Innovators Share Paths to Successful Health Enterprises

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What does it take to create a successful health care venture, something that changes peoples’ lives around the world by improving their well being?

Three leading health innovators Monday described how having a clear vision of what they want to accomplish, committed and talented colleagues, personal resilience, management skills and, sometimes, a bit of “chutzpah” have helped their organizations become international in scope.

Barbara Bush and Jennifer Staple-Clark, both Yale graduates, and Laura Niklason, a Yale professor, each shared their personal story about creating a dynamic health-centered organization, along with some of the pitfalls that they have surmounted.

For Staple-Clark, BA ’03, global health entrepreneurship began inconspicuously in her Yale dorm room. She was working in an eye doctor’s office in Connecticut and became aware that many people were suffering from glaucoma. Staple-Clark recruited fellow Yale students to work with her to improve their access to health care.

Her fledgling organization, Unite for Sight, started gaining attention. Inquires, first nationally and then internationally, came from people who were intrigued and wanted to be part of an organization that was focused on helping the world's poor. Today, Unite for Sight  has provided eye care to nearly 1.7 million people, including more than 65,000 sight-restoring surgeries.

InnovateHealth Yale (IHY) and the Yale Entrepreneurial Institute sponsored the Women in Innovation panel. The 90-minute discussion drew a near-capacity audience to the Yale School of Public Health of students interested in how social and health entrepreneurship can be harnessed to improve human health.

“These three women are exemplars for anyone who wants to promote health using innovation, entrepreneurship and forward thinking,” said Martin Klein, M.P.H. ’86, Ph.D., IHY’s director and associate dean for development and external affairs for the School of Public Health. “One of the goals of IHY is to provide role models for Yale students, and the presenters and moderator do just that."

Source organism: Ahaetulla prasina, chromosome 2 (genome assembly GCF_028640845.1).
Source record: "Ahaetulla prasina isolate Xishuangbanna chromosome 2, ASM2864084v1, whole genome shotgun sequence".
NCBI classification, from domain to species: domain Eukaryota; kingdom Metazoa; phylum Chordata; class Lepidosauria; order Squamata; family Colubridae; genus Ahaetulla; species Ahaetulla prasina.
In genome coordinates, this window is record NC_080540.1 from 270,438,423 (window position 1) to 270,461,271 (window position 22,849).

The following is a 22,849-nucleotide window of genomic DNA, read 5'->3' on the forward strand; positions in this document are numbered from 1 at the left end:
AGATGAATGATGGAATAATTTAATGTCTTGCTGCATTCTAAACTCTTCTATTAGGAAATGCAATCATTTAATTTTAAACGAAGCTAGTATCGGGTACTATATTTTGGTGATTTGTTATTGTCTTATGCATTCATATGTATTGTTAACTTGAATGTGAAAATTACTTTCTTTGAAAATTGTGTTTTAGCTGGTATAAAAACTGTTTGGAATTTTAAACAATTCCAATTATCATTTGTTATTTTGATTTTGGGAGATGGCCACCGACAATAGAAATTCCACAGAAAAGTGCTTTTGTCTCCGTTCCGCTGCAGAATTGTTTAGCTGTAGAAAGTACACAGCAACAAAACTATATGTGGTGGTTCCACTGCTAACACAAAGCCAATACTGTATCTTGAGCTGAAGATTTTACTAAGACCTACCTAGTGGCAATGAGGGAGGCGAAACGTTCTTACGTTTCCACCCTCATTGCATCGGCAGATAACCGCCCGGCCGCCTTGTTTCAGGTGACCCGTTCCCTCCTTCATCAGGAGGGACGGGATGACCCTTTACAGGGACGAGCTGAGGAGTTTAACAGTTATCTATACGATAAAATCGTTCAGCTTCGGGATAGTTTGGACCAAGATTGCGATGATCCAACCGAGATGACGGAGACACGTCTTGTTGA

IHY was created last year to encourage Yale students to utilize entrepreneurship to address pressing health issues around the world. The program will award the Thorne Prize this April, providing $25,000 in seed capital to nurture a student health idea with particular promise.

Bush, ’04, is CEO and co-founder of Global Health Corps, which seeks to mobilize leaders and build momentum to improve health equity. The organization forms partnerships between its fellows and health organizations around the world to inspire innovative health solutions. The Global Health Corps currently has fellows in Burundi, Malawi, Rwanda, Uganda, the United States and Zambia.

Bush said that she became intrigued about —and then committed to— global health after taking a course about the AIDS epidemic while an undergraduate. A trip to Africa cemented her interest and Bush dropped her architecture studies and enrolled in global health classes.

“I never set out to be a entrepreneur,” said Bush, the former first daughter. “But I became pretty obsessed with global health issues.”

Her organization has since sponsored some 320 global health fellows worldwide. This year’s fellows will come to Yale this spring for several weeks of intensive training before heading to their country destinations. Bush said that the Global Health Corps looks for people from widely different backgrounds--accepting about 2 percent of applicants--and  that they allow the organization to be shaped by the ideas and energy that the fellows offer.

Niklason, Ph.D, M.D., a professor at Yale in biomedical engineering and anesthesia, founded Humacyte, a biotechnology company that seeks to create and implant engineered tissues, such as blood vessels, to help patients recovering from a range of diseases. If successful, the technique could revolutionize medical treatment for many who are sick.

When she started the company in the mid-1990s, it was viewed by some as being on the “lunatic fringe” of science. Today, Humacyte's tissues are being testing in clinical trials.

Despite this progress, Niklason told the gathering that success remains difficult to define because the process has been so drawn out and new challenges and goals continue to emerge.

“It [success] is a receding horizon,” she said.

For Bush, success ultimately will be measured by whether Global Health Corps fellows become health leaders in their respective countries. The organization is still very young and such accomplishments take time. “We don't have one shiny, clean number to present to funders,” she said.

In response to a question from moderator Georgia Levenson Keohane about how they have dealt with setbacks along the way, Niklason admitted that there have been times when she thought that her venture would go no further, whether because of financial, technological or personnel challenges. She said that having a longer view of her goals, 10 to 20 years out, makes smaller hurdles easier to navigate.

Each speaker also credited Yale, in part, for the success of their venture, either by developing the analytical tools they use to manage their companies, or by providing a vibrant scientific environment that fosters collaboration across disciplines.

“I adored my time at Yale as an undergraduate,” said Staple-Clark, who continues to work closely with the university and with Yale students, who volunteer to contribute to Unite for Sight’s success. “They come up with such great ideas.”

 


This Article was submitted by Denise L Meyer, on Tuesday, March 04, 2014.